Since our last update, we have been busy bees trying to get our beehive project at Kindred Spirit Elephant Sanctuary started.
In June last year, we visited Phu Luang Wildlife Sanctuary in Loei province where the DNP (Department of National Parks) have already set-up a beehive fence that they have opened to the public to teach about the fencing, and demonstrate how it all works. We asked a lot of questions and learned a lot from the team that day. They where very helpful and welcoming to us and agreed to visit our site, once we where ready, to do a work shop with our community to start off our first beehive fence.
Once they had answered all of our questions on the beehives and had shown us through how it all worked, they offered to take us on a hike through their National Park to look for traces of wild elephants. It has been reported that Phu Luang Wildlife Sanctuary is home to up to 100 wild elephants, how could we refuse! The national park was actually closed to outsiders during this time due to the rainy season, so being the only visitors and being given a guided tour through the park with the rangers who know it best was incredible. We didn’t see any wild elephants (they where most likely asleep during that time) but we did see plenty of traces of them and saw some wild deer too!
We then returned back to our village armed with all our answers and a proposal for the community. We held a village meeting to talk everyone through what we had learned and find out if there was any interest in taking on this project. This meeting was vital as if the community showed little to no interest, then that would have been the end as working together with the village is one of the main goals of this project.
We started by explaining the main benefits of the project; an extra income for them by selling the honey, with no expense from them, in exchange for them taking care of the beehives. This might seem like an easy feat, but experience has taught me that bringing new ideas to a very traditional village, especially as a foreigner no matter how established you are, doesn’t always bring results. We then explained the type of area we would need to start; a field with no pesticides that is on the edge of a forest and where we can plant flowers for the bees to thrive. Thankfully we where pleasantly surprised with the amount of interest, at least four families where interested in setting this up with us!
As a community, we then decided who’s field would be the first to be set-up, and after a bit of discussion, the village choose one family to start – Tawahbah’s family. This family have a field just up from our base hut where they would like to set it up, which seemed like a good idea to us so that we could closely monitor the beehives too.
That was settled, the next thing on our agenda – funding.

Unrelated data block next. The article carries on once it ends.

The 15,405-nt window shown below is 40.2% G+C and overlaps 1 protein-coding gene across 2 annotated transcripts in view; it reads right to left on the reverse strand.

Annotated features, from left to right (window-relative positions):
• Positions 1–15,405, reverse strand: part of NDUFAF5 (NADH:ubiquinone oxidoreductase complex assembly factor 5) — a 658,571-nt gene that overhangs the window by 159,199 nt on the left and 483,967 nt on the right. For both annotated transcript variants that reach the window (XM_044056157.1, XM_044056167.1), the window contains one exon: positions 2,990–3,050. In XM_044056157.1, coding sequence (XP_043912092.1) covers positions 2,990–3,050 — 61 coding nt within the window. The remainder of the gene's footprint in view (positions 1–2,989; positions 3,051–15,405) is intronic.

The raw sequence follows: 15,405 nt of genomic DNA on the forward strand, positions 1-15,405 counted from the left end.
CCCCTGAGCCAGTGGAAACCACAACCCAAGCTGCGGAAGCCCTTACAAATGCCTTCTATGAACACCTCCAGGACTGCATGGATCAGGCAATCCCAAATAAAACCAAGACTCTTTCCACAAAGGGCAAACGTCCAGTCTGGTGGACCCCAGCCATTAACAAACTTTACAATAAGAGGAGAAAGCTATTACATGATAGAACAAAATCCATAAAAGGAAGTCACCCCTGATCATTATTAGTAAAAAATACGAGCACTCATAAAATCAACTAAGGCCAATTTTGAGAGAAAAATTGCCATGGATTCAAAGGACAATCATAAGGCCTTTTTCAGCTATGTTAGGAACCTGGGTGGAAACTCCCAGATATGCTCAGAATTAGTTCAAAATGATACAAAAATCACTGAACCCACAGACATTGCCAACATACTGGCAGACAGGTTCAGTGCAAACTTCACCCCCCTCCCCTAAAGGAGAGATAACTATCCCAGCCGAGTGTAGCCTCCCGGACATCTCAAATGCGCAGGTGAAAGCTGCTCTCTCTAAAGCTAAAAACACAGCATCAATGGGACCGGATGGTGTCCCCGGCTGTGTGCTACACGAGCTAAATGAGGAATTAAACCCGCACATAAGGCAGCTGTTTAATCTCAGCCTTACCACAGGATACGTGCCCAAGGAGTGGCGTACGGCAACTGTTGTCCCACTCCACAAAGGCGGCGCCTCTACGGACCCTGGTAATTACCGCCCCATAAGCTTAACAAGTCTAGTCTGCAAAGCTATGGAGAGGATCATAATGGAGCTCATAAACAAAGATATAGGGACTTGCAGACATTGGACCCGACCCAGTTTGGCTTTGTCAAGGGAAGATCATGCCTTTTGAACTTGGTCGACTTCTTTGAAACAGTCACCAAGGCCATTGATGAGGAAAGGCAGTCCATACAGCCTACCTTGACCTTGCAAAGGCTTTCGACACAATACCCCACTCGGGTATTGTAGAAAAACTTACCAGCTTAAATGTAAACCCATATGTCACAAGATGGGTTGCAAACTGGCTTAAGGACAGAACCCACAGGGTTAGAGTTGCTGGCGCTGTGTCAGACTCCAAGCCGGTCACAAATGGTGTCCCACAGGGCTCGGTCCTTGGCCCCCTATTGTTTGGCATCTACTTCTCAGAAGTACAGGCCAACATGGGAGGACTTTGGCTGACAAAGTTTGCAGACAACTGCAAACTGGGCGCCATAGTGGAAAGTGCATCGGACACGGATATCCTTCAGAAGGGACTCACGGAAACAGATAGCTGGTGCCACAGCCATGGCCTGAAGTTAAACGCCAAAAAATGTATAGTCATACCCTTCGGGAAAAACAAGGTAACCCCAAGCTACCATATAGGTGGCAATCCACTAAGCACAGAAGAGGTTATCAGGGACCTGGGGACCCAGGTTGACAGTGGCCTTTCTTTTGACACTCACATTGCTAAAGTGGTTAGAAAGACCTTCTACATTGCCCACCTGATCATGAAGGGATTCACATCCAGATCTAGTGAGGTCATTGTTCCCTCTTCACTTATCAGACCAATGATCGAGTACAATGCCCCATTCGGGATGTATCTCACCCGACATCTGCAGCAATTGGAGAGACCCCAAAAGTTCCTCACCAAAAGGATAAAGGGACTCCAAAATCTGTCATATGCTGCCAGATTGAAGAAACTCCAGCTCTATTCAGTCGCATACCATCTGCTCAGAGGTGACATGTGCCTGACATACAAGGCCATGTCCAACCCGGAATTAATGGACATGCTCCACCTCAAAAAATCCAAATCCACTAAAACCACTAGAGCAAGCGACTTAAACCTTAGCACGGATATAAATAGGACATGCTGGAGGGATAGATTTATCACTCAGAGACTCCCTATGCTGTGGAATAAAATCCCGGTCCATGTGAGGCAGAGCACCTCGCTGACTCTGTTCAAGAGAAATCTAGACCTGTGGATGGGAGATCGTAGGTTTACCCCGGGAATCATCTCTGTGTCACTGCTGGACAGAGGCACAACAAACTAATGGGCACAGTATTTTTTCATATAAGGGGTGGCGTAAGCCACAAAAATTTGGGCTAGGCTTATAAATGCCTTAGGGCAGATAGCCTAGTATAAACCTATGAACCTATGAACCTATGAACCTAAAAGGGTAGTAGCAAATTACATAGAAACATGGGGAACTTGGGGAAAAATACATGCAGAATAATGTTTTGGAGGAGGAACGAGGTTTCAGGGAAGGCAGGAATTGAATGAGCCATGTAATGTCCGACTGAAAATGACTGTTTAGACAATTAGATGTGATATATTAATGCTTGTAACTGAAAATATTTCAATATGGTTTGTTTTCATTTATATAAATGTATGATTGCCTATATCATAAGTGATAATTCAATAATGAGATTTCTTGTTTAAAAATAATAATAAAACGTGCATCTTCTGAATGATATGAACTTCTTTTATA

Thailand Elephants were all very keen to help push this project forward and help with funding any way they could. They set-up a fundraiser page and have been selling beehive packages to help get some money our way. Meanwhile, I was also applying for grants and have managed to secure some funds from the Chiang Mai Citylife which helps support charities every year from the profit driven by their annual fair.
Whilst we where applying for funding, Tawahbah and his family got to work to get the field ready by taking out all of the weeds and preparing for flower planting. One of Tawahbah’s sons, who goes by the name of Book or Pah Sue to the local people, has been especially helpful and became our main point of contact for when we needed the family’s support for anything.
Once the field was ready, we then moved onto the next stage – flower planting. We had a very short amount of time to plant the flowers, rainy season is the only time of the year when the ground is soft and has enough moisture to grow anything relatively easily and rainy season was already starting to come to an end at this point. As we had not yet received any funding into our account, we used funds from our foundation account to buy flower seeds – sun flowers, basil, and anything else we could get our hands on that the bees would enjoy. We got Book and all of our volunteers together to get planting.
Next came a bit of a waiting game to see how the flowers would grow, all seemed to be going well and we even had beautiful sun flowers popping up.
Then disaster hit in the form of a four legged animal – cows! Cows had gotten
into the field and had destroyed our weeks work in a couple of hours grazing. We then worked as quickly as we could to plant new seeds but dry season had already arrived.
We have been making sure the planted area is watered everyday but, as of yet, our flowers have not been sprouting as much as we would have liked. We have about another 4 months of dry season left and will be monitoring growth over this period and replanting once the rains arrive if necessary.
The set-up for our beehive project is taking longer than expected but great things take time and we are excited to get started once nature allows it!